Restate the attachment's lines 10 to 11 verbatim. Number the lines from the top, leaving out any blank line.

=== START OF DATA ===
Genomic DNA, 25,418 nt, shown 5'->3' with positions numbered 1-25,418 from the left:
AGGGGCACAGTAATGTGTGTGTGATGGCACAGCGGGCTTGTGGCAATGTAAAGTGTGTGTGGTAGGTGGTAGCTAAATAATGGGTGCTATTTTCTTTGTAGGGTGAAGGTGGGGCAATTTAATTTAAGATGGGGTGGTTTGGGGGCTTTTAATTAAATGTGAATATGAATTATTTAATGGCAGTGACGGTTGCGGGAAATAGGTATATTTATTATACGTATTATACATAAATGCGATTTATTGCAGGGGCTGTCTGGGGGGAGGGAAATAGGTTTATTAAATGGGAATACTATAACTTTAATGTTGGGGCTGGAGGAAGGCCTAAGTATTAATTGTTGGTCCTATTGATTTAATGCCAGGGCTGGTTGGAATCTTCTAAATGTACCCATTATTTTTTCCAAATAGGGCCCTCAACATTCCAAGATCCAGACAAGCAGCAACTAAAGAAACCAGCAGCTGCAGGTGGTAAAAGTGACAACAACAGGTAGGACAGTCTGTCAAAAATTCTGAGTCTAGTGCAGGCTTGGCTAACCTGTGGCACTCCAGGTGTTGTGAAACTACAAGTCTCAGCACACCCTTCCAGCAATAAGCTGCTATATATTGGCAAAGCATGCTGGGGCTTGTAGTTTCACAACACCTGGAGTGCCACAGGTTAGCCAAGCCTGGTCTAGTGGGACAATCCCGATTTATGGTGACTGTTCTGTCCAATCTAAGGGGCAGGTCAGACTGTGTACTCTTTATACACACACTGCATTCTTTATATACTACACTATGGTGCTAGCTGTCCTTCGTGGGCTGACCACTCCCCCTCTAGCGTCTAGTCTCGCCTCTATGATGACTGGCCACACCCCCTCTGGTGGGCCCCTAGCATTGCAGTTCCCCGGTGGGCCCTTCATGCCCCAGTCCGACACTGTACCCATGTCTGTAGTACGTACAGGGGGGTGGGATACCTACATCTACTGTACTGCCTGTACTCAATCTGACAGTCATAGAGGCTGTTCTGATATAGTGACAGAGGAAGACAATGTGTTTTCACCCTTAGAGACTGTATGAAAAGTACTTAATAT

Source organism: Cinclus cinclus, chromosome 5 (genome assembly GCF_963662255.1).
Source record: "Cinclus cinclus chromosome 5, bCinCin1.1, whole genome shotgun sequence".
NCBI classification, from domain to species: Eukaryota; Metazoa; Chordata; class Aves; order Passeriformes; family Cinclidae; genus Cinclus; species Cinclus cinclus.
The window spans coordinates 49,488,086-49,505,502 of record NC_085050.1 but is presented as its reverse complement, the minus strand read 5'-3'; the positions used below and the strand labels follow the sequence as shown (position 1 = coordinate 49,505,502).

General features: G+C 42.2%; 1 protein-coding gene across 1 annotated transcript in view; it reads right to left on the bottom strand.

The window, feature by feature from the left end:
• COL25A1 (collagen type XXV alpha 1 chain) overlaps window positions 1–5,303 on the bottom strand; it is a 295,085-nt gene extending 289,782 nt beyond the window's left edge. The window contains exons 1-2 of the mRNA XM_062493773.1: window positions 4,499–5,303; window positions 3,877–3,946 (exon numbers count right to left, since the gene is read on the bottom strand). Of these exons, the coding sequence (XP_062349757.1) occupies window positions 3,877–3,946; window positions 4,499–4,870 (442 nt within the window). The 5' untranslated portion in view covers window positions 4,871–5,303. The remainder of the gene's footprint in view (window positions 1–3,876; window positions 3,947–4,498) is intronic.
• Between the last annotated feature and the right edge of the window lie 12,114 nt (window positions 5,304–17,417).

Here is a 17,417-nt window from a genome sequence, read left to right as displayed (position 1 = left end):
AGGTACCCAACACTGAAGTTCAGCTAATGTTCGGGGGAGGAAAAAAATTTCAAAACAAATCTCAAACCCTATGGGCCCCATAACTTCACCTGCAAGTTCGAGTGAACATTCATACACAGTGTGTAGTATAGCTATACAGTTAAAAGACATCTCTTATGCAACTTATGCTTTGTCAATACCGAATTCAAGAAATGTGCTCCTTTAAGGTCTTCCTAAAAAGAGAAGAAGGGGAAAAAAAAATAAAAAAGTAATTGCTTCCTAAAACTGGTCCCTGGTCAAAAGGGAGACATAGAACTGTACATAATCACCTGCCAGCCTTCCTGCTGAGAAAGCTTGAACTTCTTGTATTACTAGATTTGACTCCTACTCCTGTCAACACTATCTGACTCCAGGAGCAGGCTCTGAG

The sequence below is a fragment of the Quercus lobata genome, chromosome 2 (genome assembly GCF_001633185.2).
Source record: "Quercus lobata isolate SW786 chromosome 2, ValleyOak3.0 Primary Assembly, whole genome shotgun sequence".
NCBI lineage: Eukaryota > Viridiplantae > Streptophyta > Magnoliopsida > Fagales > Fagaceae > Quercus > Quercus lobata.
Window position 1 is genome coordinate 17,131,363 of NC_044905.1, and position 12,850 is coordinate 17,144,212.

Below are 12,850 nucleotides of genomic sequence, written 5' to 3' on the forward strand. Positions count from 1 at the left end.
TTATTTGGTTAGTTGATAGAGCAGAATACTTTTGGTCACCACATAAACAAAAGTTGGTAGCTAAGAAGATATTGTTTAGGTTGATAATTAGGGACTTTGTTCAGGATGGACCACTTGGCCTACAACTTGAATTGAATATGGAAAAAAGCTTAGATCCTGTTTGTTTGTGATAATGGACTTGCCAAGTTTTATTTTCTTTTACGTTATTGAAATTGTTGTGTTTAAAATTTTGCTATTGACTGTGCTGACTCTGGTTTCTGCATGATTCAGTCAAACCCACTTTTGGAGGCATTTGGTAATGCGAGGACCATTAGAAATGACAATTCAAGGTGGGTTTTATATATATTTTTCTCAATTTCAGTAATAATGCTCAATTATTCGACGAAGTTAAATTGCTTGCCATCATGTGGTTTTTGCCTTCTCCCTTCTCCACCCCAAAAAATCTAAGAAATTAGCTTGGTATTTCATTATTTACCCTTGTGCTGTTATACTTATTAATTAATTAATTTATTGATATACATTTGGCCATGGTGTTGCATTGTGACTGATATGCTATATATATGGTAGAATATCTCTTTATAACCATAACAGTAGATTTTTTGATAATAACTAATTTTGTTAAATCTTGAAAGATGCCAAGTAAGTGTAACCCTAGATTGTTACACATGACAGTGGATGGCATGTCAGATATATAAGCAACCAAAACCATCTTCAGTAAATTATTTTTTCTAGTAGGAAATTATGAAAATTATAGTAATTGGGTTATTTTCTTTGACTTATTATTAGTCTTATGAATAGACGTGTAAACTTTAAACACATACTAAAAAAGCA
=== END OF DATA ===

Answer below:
• Between the last annotated feature and the right edge of the window lie 12,114 nt (window positions 5,304–17,417).

Here is a 17,417-nt window from a genome sequence, read left to right as displayed (position 1 = left end):